Lawrence Lessig on why the Electoral College should be reformed or eliminated:
Yet this debate is much more interesting—and important—than a typical left/right fight. For the college, as it is, gives no one what they should want. It certainly does not give us what the Framers expected. And if we’re going to reform what everyone should recognize as a broken institution, we need strategies beyond amending the Constitution. (Any amendment from Congress would require 2/3ds of Congress to support it, and then 38 states to ratify it. That’s not even conceivable in the current political climate.)
The Electoral College today is defined by a choice that all but two states have made to allocate their electors to the winner of the popular vote in their state. If a candidate gets even a single vote more than the others, he or she gets all of the Electoral College votes in that state.
This is the “winner-take-all” system. And the consequence of winner-take-all is that candidates for president focus their campaigns exclusively on the so-called “battleground states.” In 2016, 99 percent of campaign spending was in just 14 states — states representing 35 percent of America, and an older and whiter America.
The most plausible alternative to the Electoral College as it is is the National Popular Vote Compact. If states representing the equivalent of 270 electoral college votes commit to this plan, then those states would select electors committed to the winner of the national popular vote — regardless of who wins in the state. This change could happen without an amendment to the Constitution. It is certainly constitutional under the framers’ design.
The advantage of this alternative is that it would end the exclusive hold that the battleground states have on our presidential elections, and hence, on the president. Candidates would have an interest in getting votes from wherever they could get them. That might be New York or Texas (states that now just don’t matter). It might be Missouri or Kansas. The National Popular Vote Compact would make every vote in America count equally — and thus end the possibility that a president would be selected by a minority of American voters.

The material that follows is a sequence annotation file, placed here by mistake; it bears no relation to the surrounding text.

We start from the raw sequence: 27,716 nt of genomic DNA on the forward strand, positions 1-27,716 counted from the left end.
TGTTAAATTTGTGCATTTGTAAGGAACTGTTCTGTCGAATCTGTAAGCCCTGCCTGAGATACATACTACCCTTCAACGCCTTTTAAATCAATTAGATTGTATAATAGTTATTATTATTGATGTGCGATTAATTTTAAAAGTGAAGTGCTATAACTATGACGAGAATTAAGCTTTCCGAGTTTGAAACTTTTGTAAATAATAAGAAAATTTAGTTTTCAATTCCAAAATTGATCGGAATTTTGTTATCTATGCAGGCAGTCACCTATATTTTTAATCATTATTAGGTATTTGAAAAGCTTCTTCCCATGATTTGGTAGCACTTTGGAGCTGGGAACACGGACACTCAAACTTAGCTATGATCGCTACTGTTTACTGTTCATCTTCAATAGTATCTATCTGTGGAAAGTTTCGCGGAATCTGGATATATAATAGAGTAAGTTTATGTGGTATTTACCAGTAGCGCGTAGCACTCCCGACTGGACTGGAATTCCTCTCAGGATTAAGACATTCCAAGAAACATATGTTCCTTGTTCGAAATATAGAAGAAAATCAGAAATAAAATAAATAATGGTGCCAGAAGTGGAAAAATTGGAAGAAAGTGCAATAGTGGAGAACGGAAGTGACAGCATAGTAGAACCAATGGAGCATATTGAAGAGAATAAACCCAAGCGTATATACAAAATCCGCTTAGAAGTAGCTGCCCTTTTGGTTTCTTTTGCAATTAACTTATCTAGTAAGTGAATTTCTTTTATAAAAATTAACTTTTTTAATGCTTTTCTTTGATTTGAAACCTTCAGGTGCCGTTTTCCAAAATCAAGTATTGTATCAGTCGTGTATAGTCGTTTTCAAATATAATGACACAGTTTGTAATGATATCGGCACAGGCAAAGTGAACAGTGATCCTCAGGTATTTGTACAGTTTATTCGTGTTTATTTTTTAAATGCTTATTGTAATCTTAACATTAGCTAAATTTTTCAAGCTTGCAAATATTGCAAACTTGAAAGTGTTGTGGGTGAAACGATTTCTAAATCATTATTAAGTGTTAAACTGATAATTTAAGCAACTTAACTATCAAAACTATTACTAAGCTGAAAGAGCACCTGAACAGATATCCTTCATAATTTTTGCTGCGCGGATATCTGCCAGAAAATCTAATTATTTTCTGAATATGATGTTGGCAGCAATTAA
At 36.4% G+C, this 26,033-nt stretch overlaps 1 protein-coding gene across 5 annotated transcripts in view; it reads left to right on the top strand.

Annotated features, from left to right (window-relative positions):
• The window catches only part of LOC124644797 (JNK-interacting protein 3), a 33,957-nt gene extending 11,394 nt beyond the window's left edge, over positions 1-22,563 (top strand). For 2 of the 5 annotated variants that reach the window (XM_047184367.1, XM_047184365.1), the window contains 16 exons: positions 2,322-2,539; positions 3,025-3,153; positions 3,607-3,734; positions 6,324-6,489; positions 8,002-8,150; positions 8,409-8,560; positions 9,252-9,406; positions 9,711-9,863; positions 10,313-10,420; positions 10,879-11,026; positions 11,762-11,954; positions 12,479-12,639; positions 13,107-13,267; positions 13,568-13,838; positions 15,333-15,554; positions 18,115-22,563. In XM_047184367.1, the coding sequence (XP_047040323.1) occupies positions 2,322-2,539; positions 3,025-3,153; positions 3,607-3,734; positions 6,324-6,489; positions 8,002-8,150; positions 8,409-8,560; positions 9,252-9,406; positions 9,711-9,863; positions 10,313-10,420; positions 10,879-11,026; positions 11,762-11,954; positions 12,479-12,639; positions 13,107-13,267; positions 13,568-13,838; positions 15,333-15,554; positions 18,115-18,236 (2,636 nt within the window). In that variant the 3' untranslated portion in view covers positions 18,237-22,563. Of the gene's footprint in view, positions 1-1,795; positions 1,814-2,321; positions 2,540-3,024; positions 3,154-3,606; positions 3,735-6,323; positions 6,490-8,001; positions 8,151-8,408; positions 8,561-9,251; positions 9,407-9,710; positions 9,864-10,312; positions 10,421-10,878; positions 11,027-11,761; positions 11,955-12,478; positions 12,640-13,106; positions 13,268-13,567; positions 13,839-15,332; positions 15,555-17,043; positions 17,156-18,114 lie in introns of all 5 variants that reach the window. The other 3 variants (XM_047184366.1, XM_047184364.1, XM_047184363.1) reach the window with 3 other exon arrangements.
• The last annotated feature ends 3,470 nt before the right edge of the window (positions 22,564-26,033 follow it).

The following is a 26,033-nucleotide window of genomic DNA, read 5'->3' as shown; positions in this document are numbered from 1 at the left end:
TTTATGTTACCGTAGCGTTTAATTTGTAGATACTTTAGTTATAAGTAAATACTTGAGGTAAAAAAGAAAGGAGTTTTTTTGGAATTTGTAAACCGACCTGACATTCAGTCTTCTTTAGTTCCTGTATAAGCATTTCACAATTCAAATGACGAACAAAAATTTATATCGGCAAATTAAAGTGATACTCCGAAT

(click here to continue reading Electoral College confusions | TheHill.)
It is time to ring some changes…
From their website:
The National Popular Vote bill would guarantee the Presidency to the candidate who receives the most popular votes in all 50 states and the District of Columbia. Explanation It has been enacted into law in 12 states with 172 electoral votes (CA, CT, DC, HI, IL, MA, MD, NJ, NY, RI, VT, WA). Map showing status in states. The bill will take effect when enacted by states with 98 more electoral votes. It has passed at least one house in 11 additional states with 89 electoral votes (AR, AZ, CO, DE, ME, MI, NC, NM, NV, OK, OR) and has been approved unanimously by committee votes in two additional states with 26 electoral votes (GA, MO).
The bill has recently been passed by a 40–16 vote in the Republican-controlled Arizona House, 28–18 in Republican-controlled Oklahoma Senate, 57–4 in Republican-controlled New York Senate, 34-23 in Democratic-controlled Oregon House, and 26-16 in the New Mexico Senate.
State winner-take-all statutes adversely affect governance. “Battleground” states receive 7% more federal grants than “spectator” states, twice as many presidential disaster declarations, more Superfund enforcement exemptions, and more No Child Left Behind law exemptions.
Also, because of state winner-take-all statutes, five of our 45 Presidents have come into office without having won the most popular votes nationwide. The 2000 and 2016 elections are the most recent examples of elections in which a second-place candidate won the White House. Near-misses are also common under the current state-by-state winner-take-all method of awarding electoral votes. A shift of 59,393 votes in Ohio in 2004 would have elected John Kerry despite President Bush’s nationwide lead of over 3,000,000 votes.
The U.S. Constitution (Article II, Section 1) gives the states exclusive control over awarding their electoral votes: “Each State shall appoint, in such Manner as the Legislature thereof may direct, a Number of Electors….” The winner-take-all rule was used by only three states in 1789.
The National Popular Vote interstate compact would not take effect until enacted by states possessing a majority of the electoral votes—that is, enough to elect a President (270 of 538). Under the compact, the national popular vote winner would be the candidate who received the most popular votes from all 50 states (and DC) on Election Day. When the Electoral College meets in mid-December, the national popular vote winner would receive all of the electoral votes of the enacting states.
The bill ensures that every vote, in every state, will matter in every presidential election.
(click here to continue reading National Popular Vote.)